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One of the most devastating and expensive natural hazards in the world today is flooding. Hence, several attempts have been made by different scholars and researchers across the globe and in Nigeria to study flood vulnerability. These studies focused on assessing either the physical or social components of vulnerability without a holistic assessment of all vulnerability components. A multi-dimensional approach to flood risk assessment is required to provide a holistic view of residents’ degree of vulnerability to flooding. However, where the multidimensional approach was adopted the result were aggregated and not localized to specific areas. Therefore, this study attempts to quantify the vulnerability indicators using the participatory approach and develop a multi-dimensional
approach for flood vulnerability assessment in Mokwa, Nigeria. Vulnerability was explored through the lens of four dimensions (economic, environmental, physical, and social) and eighteen indicators. The indicators were scrutinized and standardized for easy aggregation and comparability. The indicators were weighted unequally using Analytical Hierarchical Process (AHP). Nine communities and 382 households were selected purposively from the downstream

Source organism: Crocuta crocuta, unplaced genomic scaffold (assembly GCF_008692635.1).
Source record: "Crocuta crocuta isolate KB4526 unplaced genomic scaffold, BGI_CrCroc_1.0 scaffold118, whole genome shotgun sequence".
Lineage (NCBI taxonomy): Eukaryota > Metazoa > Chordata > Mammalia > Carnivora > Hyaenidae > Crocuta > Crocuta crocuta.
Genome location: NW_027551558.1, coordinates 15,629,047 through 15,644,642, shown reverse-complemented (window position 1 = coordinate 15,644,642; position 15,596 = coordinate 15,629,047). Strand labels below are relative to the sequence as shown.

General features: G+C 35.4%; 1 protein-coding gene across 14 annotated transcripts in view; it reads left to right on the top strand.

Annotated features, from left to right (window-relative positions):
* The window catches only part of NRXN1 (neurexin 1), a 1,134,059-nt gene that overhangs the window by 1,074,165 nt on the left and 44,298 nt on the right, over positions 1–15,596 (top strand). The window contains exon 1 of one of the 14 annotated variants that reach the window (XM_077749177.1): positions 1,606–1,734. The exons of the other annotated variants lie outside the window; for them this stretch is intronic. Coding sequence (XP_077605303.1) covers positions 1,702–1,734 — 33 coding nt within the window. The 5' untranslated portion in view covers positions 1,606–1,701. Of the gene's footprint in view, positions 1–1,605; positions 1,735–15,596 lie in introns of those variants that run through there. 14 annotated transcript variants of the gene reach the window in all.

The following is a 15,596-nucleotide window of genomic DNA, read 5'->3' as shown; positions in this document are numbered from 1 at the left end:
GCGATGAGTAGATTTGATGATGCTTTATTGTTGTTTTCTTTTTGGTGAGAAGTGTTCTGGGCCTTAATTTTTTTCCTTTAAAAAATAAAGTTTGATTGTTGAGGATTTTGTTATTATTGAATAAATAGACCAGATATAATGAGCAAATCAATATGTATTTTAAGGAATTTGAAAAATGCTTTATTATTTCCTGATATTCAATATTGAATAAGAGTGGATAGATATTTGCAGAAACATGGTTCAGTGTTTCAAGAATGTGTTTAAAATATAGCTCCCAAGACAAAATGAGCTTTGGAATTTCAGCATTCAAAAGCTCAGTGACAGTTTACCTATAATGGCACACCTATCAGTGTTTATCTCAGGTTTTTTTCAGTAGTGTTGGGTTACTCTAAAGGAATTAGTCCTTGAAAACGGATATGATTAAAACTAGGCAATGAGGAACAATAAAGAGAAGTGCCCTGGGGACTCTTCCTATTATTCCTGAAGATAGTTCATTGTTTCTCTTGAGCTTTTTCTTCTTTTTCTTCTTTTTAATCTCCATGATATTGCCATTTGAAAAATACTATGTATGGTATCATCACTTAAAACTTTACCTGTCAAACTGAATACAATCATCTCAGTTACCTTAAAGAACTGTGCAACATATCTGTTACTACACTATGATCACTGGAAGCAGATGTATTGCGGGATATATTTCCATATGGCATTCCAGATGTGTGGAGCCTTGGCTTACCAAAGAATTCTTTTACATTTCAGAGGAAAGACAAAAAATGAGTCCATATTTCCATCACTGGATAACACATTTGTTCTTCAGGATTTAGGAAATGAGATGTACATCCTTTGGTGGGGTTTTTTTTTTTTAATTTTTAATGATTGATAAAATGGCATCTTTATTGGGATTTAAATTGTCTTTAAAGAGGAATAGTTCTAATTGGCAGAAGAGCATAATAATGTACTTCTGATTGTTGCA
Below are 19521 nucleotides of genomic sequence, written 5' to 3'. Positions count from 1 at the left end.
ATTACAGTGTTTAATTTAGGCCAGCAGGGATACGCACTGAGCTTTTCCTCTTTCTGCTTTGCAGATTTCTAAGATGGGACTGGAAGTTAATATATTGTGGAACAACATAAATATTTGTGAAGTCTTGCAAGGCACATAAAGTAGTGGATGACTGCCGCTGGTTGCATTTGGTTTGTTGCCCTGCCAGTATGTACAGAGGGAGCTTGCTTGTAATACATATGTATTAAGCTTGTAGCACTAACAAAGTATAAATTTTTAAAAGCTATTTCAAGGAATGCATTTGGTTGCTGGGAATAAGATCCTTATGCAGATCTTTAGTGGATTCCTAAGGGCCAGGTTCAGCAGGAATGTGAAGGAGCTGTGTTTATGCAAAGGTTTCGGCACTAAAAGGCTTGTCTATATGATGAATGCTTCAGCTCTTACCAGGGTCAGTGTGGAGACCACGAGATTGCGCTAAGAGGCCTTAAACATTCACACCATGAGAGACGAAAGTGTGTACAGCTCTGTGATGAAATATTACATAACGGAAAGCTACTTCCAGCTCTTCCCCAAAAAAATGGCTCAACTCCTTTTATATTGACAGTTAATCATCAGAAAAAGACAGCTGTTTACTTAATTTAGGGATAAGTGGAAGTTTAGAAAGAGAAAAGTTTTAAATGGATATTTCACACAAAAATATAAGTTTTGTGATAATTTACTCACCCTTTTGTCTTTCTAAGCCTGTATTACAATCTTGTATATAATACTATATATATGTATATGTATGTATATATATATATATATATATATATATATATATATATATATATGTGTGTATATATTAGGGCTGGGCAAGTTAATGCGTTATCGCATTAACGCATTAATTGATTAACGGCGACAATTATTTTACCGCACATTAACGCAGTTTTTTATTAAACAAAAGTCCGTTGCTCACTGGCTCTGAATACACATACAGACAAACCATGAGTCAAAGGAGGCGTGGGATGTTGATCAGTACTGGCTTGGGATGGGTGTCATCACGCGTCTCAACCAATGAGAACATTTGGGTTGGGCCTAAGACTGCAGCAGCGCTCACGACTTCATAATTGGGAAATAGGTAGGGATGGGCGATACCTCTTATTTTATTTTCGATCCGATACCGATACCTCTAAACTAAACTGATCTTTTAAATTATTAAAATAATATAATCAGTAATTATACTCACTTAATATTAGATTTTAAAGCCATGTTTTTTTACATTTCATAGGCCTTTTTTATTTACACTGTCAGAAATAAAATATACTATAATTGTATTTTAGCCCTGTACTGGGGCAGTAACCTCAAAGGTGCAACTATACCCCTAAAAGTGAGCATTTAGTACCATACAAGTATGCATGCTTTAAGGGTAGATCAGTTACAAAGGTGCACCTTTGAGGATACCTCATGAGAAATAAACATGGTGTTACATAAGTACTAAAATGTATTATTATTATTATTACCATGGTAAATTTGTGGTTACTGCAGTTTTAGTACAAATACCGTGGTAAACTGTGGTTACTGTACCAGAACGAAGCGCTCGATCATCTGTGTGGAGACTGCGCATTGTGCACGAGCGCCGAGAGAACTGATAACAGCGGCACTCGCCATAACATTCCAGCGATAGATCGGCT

area of the Kainji dam for sampling. The data collected were subjected to descriptive and inferential statistics using XLSTAT (2014) and spatial analysis in ARCGIS 10.7 environment. The flood vulnerability index revealed that the communities experienced high flood vulnerability from all dimensions; economic (0.71), physical (0.66), social (0.62), and environmental (0.57). The study reported a multi-dimensional flood vulnerability index of 0.65, which implies a high level of vulnerability to flooding. This study has found significant variations in all dimensions of vulnerability among the communities. The study concludes that the multi-dimensional approach to flood vulnerability provides information on the vulnerable population as well as the factors driving vulnerability in the area. The study recommends the use of a multi-dimensional approach, sophisticated models, site-specific indicators, and fine-resolution satellite data for future vulnerability assessment.